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Norpramin Patient Information including How Should I Take
In this Article
- What is desipramine (Norpramin)?
- What are the possible side effects of desipramine (Norpramin)?
- What is the most important information I should know about desipramine (Norpramin)?
- What should I discuss with my healthcare provider before taking desipramine (Norpramin)?
- How should I take desipramine (Norpramin)?
- What happens if I miss a dose (Norpramin)?
- What happens if I overdose (Norpramin)?
- What should I avoid while taking desipramine (Norpramin)?
- What other drugs will affect desipramine (Norpramin)?
- Where can I get more information?
What should I discuss with my healthcare provider before taking desipramine (Norpramin)?
You should not take this medication if you have recently had a heart attack, or if you are allergic to desipramine or to similar antidepressants such as amitriptyline, amoxapine, clomipramine, doxepin, imipramine, nortriptyline, protriptyline, or trimipramine.
Do not use desipramine if you have taken an MAO inhibitor in the past 14 days. A dangerous drug interaction could occur. MAO inhibitors include furazolidone, isocarboxazid, linezolid, phenelzine, rasagiline, selegiline, and tranylcypromine.
To make sure desipramine is safe for you, tell your doctor if you have:
- heart disease, or a history of heart attack, stroke, or seizures;
- a family history of sudden death related to a heart rhythm disorder;
- bipolar disorder (manic-depression);
- schizophrenia or other mental illness;
- liver disease;
- a thyroid disorder;
- diabetes (desipramine may raise or lower blood sugar);
- glaucoma; or
- problems with urination.
Some young people have thoughts about suicide when first taking an antidepressant. Your doctor will need to check your progress at regular visits while you are using desipramine. Your family or other caregivers should also be alert to changes in your mood or symptoms.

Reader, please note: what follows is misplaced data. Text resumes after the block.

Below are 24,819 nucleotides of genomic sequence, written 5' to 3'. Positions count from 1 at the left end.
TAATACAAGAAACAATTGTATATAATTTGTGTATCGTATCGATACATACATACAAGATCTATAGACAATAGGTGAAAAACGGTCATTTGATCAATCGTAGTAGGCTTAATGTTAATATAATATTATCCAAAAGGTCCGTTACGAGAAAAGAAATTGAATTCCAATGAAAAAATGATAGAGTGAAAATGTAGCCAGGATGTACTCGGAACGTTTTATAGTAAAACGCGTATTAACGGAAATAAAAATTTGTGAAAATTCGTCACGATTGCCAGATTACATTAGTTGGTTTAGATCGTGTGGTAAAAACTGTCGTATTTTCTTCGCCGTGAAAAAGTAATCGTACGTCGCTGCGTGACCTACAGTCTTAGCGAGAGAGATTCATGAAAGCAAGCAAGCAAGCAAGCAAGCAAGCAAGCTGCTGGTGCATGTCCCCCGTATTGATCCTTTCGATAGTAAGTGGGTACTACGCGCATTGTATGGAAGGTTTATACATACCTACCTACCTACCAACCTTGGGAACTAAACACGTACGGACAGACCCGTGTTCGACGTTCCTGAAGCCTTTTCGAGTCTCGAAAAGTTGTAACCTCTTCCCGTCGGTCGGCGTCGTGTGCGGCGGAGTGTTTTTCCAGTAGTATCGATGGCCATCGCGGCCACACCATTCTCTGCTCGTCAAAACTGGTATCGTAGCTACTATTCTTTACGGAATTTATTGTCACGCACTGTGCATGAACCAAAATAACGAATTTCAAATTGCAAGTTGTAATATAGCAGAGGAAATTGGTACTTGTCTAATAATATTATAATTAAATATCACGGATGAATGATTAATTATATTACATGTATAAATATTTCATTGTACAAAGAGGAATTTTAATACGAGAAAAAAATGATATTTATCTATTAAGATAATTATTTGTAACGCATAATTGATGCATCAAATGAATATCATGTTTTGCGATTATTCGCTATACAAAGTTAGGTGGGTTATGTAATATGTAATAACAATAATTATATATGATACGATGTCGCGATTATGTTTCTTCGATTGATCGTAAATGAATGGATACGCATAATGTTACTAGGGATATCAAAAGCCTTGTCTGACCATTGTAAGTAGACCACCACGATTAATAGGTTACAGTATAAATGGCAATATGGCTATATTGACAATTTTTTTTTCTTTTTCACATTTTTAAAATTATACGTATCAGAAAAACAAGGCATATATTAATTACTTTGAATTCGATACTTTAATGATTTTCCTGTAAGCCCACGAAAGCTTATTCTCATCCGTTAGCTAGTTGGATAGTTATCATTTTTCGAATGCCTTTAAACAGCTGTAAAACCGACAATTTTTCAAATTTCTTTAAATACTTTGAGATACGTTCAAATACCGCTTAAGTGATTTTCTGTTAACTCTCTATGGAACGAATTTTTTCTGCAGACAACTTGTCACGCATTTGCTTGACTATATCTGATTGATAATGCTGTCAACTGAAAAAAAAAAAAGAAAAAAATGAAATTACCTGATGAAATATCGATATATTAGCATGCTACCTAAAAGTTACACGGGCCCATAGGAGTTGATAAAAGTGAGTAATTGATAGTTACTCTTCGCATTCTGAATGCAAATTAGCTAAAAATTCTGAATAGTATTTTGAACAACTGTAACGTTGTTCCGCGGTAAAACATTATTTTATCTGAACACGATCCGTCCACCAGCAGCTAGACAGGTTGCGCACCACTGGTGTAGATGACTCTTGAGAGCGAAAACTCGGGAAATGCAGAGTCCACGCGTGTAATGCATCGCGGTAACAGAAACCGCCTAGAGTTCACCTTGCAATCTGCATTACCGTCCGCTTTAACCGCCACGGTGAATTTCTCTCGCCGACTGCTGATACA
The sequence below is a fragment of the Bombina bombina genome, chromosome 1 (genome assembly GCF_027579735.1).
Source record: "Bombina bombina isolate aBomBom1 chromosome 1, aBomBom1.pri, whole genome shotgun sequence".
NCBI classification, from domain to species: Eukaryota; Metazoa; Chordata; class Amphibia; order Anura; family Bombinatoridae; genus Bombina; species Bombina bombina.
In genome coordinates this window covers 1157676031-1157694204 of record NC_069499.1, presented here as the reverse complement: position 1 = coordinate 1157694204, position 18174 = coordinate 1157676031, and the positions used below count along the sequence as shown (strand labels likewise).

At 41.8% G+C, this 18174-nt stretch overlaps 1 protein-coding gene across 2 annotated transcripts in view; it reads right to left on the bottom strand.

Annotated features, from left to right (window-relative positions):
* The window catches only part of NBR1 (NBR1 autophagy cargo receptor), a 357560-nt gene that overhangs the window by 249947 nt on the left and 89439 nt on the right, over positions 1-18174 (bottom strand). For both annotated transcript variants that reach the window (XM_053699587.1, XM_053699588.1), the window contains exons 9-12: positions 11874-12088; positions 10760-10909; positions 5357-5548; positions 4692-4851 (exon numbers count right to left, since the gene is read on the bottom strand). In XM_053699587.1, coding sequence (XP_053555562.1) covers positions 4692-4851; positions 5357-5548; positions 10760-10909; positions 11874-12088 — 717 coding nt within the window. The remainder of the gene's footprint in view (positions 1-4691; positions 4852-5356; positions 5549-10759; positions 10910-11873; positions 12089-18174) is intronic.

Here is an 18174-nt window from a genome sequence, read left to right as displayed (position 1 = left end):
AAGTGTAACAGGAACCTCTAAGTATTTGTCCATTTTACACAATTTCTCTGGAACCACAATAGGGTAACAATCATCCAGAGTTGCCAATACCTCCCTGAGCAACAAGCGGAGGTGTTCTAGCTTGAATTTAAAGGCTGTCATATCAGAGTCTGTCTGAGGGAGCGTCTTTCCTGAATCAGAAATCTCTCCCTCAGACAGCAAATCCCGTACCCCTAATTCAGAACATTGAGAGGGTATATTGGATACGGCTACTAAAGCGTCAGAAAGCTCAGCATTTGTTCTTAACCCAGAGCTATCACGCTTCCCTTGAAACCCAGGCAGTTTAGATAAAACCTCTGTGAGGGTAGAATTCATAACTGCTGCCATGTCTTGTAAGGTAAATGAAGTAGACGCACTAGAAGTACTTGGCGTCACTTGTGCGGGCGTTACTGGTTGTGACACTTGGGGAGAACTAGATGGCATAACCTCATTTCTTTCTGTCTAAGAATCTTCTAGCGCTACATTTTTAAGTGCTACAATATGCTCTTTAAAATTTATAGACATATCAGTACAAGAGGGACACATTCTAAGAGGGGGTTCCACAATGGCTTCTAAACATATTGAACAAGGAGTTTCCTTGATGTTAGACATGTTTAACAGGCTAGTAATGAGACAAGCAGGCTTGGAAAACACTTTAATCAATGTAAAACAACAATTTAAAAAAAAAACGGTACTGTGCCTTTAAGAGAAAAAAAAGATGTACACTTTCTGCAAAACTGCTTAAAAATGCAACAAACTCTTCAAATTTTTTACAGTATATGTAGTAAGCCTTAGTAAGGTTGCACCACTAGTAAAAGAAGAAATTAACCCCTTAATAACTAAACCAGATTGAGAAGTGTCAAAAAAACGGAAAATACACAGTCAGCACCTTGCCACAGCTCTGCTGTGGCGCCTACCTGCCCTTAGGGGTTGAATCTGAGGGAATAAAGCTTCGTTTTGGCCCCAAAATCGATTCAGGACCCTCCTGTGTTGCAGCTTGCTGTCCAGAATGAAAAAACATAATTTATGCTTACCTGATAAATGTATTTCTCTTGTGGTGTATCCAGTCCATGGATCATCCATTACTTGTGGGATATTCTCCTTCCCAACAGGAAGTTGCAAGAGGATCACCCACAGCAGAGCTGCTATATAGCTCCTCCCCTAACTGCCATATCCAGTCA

It is not known whether desipramine will harm an unborn baby. Tell your doctor if you are pregnant or plan to become pregnant while using this medication.
It is not known whether desipramine passes into breast milk or if it could harm a nursing baby. Tell your doctor if you are breast-feeding a baby.
Serious side effects may be more likely in older adults and those who are ill or debilitated.
Do not give this medicine to a child without medical advice.
How should I take desipramine (Norpramin)?
Follow all directions on your prescription label. Your doctor may occasionally change your dose to make sure you get the best results. Do not take this medicine in larger or smaller amounts or for longer than recommended.
If you need surgery, tell the surgeon ahead of time that you are using desipramine. You may need to stop using the medicine for a short time.
Do not stop using desipramine suddenly, or you could have unpleasant withdrawal symptoms. Ask your doctor how to avoid withdrawal symptoms when you stop using desipramine.
It may take up to a few weeks before your symptoms improve. Keep using the medication as directed and tell your doctor if your symptoms do not improve during treatment.
Store at room temperature away from moisture and heat.
Additional Norpramin Information
- Norpramin Drug Interactions Center: desipramine oral
- Norpramin Side Effects Center
- Norpramin Overview including Precautions
- Norpramin FDA Approved Prescribing Information including Dosage
Norpramin - User Reviews
Norpramin User Reviews
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Report Problems to the Food and Drug Administration
You are encouraged to report negative side effects of prescription drugs to the FDA. Visit the FDA MedWatch website or call 1-800-FDA-1088.
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